Monday, June 16, 2008

Getting there - Sunday, June 15 6:30 a.m. - Monday June 16, 10:50 p.m.

Thanks to Win for the 2:30 a.m. wakeup call. I was so deep in sleep that the cheerful chirping of the cell phone’s alarm would most surely have been considered a part of the dream rather than the signal to start getting ready for this incredible journey. And yes, the car service was there 5 minutes before the agreed upon 4 a.m. There were fellow travelers on the Schuykill to the airport, but definitely no traffic jam. Yes, the Philadelphia International Airport was alive and jumping when we pulled up at 4:15 a.m. In fact there was a line to check in at the United Airlines counter. I was not going to give up $2 at the curbside check in for my one bag if there was the chance that I would also be charged the newly imposed luggage fee of $15 per bag . When I got up to the counter I learned that the check in bag fee was only for domestic travel, BUT, my bag weighed 4 lbs above the allowed 50 lbs so it was recommended that I removed something or be assessed a $100.00 fine. Not wishing to dig into my spending money BEFORE getting to the gate I gladly opened my bag and removed the packet of 300 5 x 8 index cards. As I was wondering what else to transfer into my carry on bag, I heard the United representative say – “You are now okay!” and she then affixed the luggage tag. Whew! That was easy.
TSA personnel were extremely pleasant – is it that the real morning people get the morning shift or there has been a super strong dose of “Be nice to the customers” professional development sessions? I was a bit concerned about not being able to get food in the airport and then figuring out how to manage the growling of my stomach that would surely be the outcome of a meal-less 6 hour flight. Mercifully the concession stands start opening about 5 a.m. – well, actually, they are illuminated so all the hungry passengers can start lining up, but the gloves for service and the cash registers come on at 5:30 a.m. My $8.78 breakfast consist of scrambled eggs, freshly done, a raisin bagel and a large bottle of water. No there will be no $3.99 snack bag of nuts for me, to take on the plane. My sole intent is to get on that plane, settle into my middle seat (16 B) and go to sleep for the entire flight. As I wait the few minutes to hear the call for boarding I realize that a telephone conversation will be the only guarantee that the flight will not be missed because I went off to sleep. So the one person who accepts 6 a.m. calls without grumbling shared those few moments with me.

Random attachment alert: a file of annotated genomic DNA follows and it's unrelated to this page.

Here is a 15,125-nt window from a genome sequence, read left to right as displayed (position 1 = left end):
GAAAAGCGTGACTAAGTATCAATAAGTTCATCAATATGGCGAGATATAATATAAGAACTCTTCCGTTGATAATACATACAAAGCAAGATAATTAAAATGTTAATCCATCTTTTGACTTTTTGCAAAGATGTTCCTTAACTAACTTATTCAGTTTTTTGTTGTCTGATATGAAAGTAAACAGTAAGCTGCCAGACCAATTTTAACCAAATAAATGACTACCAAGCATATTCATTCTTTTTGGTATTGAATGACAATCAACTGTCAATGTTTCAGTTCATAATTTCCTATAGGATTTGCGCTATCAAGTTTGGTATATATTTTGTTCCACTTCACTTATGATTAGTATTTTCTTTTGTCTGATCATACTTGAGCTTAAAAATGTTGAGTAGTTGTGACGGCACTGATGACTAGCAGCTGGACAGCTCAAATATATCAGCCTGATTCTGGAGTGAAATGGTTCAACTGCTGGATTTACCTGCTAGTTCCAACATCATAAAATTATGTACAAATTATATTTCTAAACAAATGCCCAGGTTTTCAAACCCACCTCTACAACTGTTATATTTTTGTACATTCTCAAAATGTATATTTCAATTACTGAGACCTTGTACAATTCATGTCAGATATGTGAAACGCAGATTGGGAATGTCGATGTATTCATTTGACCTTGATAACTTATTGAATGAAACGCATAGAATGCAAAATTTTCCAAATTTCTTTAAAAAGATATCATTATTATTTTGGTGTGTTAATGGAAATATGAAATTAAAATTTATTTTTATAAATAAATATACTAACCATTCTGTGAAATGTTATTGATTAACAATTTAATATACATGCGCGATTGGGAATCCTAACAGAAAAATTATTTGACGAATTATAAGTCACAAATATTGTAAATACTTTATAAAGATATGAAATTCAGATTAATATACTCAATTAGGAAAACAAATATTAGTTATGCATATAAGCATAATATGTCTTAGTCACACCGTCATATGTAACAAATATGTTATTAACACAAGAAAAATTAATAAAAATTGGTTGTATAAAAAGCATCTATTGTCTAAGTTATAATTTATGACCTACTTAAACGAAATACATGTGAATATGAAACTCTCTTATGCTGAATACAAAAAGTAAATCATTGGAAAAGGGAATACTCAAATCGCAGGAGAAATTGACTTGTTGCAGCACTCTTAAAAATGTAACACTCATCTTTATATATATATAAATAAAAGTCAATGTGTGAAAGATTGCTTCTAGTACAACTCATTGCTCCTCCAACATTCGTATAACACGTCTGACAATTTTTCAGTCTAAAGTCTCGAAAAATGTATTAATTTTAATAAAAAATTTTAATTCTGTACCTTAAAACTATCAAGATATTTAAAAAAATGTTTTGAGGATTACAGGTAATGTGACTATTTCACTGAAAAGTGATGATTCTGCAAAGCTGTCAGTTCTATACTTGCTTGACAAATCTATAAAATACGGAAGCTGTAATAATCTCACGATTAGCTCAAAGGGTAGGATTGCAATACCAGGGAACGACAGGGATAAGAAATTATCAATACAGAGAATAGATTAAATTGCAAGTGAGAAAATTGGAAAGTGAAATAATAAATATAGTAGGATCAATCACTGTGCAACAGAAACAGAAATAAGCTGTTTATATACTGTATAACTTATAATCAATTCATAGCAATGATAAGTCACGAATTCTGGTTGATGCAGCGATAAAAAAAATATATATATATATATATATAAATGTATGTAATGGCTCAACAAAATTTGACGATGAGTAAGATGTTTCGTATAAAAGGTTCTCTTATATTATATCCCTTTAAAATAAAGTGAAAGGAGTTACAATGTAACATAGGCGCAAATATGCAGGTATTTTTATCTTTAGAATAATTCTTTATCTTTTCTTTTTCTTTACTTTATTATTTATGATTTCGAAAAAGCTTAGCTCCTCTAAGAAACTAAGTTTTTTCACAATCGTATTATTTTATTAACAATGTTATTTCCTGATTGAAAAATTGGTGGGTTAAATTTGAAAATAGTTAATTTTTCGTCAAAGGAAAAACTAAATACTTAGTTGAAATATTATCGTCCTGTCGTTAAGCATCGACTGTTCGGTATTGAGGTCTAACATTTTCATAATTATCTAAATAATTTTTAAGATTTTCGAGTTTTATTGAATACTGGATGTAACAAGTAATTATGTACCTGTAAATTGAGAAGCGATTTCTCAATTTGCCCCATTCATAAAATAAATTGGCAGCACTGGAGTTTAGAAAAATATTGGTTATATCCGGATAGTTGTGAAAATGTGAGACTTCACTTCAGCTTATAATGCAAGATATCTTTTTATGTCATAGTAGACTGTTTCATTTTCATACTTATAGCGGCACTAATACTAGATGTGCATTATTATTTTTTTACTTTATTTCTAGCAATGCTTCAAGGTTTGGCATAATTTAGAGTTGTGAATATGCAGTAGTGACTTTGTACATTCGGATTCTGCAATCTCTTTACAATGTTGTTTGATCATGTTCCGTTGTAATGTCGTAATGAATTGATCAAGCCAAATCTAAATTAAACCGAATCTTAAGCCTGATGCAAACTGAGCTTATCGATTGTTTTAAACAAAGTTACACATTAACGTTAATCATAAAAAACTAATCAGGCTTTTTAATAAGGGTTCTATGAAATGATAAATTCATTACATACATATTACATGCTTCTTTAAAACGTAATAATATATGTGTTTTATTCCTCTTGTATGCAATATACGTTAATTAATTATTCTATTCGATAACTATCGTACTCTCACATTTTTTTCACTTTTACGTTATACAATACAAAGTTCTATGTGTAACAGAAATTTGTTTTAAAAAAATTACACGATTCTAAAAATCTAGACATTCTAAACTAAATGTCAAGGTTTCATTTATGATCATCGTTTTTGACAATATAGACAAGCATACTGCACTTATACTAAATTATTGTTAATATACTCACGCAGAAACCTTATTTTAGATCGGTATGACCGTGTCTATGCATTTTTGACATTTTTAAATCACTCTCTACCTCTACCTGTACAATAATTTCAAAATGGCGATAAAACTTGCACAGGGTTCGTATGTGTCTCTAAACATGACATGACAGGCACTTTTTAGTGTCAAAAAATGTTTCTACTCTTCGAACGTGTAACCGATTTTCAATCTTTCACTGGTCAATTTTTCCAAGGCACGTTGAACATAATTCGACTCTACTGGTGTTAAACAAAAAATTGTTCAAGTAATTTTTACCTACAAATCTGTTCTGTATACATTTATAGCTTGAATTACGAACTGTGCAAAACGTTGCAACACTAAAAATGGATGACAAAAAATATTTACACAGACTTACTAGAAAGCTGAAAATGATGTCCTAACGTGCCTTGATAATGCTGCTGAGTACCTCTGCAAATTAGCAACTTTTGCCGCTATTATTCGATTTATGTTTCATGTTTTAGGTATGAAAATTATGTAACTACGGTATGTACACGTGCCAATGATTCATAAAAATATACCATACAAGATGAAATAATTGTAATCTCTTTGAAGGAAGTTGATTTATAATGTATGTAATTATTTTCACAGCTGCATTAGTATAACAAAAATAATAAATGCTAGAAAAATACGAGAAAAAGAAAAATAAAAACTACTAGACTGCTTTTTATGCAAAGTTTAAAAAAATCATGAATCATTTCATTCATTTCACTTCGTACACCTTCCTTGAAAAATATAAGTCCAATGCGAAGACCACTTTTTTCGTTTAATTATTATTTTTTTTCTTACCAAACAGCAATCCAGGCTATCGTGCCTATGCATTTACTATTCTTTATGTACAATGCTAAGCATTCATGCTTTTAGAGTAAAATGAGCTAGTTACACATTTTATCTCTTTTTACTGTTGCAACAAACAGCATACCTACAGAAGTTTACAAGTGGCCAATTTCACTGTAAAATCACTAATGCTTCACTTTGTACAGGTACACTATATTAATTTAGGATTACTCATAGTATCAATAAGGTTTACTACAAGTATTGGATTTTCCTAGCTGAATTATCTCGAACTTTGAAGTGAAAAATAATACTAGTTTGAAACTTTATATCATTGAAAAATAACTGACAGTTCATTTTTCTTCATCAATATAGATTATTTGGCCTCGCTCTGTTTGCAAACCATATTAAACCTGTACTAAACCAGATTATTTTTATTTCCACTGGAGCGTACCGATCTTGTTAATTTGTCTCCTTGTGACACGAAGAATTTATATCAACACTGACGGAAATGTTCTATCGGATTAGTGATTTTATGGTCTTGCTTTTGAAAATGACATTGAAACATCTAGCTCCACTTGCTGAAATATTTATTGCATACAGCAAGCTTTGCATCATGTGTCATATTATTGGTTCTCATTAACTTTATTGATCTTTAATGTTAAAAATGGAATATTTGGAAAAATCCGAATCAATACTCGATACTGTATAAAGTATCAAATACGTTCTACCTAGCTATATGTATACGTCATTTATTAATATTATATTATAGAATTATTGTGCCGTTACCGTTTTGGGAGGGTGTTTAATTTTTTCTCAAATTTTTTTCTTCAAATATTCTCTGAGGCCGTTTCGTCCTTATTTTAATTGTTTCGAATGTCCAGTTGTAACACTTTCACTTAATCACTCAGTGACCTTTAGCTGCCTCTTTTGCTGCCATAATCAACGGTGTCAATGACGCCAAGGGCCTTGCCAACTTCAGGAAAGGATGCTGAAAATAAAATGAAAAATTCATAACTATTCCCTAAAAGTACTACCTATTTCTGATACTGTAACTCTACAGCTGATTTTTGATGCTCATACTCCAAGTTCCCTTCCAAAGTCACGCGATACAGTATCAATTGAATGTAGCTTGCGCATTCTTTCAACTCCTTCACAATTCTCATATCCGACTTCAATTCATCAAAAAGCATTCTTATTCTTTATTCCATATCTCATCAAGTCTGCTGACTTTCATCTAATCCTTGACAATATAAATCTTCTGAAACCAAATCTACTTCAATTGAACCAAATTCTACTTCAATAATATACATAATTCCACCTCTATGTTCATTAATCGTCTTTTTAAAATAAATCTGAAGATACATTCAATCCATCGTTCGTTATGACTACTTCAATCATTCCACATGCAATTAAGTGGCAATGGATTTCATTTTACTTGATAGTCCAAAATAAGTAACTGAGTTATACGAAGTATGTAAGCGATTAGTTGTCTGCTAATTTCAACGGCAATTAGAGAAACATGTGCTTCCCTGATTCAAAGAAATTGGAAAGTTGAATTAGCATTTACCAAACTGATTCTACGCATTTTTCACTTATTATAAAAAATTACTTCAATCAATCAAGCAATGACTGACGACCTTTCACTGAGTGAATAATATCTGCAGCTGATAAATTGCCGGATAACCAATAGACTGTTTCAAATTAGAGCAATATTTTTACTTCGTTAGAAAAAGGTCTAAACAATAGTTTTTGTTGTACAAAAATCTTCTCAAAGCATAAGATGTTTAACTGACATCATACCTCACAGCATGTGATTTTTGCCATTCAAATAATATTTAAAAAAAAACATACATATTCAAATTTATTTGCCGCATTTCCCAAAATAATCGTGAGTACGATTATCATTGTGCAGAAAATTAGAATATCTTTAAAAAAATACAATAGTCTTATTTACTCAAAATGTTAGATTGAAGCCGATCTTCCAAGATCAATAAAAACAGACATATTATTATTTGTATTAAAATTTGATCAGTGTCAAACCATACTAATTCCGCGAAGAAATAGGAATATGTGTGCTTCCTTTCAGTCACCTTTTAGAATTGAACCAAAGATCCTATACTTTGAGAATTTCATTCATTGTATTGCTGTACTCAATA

I get the reminder that 6 hours goes very slowing while flying because as tired as I am squeezed into a tiny seat between two persons, being almost upright wrapped in my shawl and the airline provided blanket and still shivering is not the winning recipe for restful sleep. I attempt the crossword puzzle as well as the Suduko puzzles, but the brain is not awake enough to rise to the challenge. Eventually, my neighbor to my left and I strike up a conversation for the rest of the flight. Turns out he is from the Philly area, is an FBI agent wearing a gun (I didn’t know that they just tell perfect strangers that info), who specializes in pedophile cases.
San Francisco’s International Terminal is a duty free mall of high end name brands. I have brunch at a Japanese restaurant filled with people who I think, am hoping, are Japanese. They are all talking at the tables, but there definitely no buzz. The miso soup, grilled squid and pot of green tea are delicious! Satiated I look for the gate, scout out an outlet (not hard to do as unlike most airports, SFO has banks of workspaces, and outlets on every column), plug in my phone and make those Happy Father’s day and other checking in with you calls.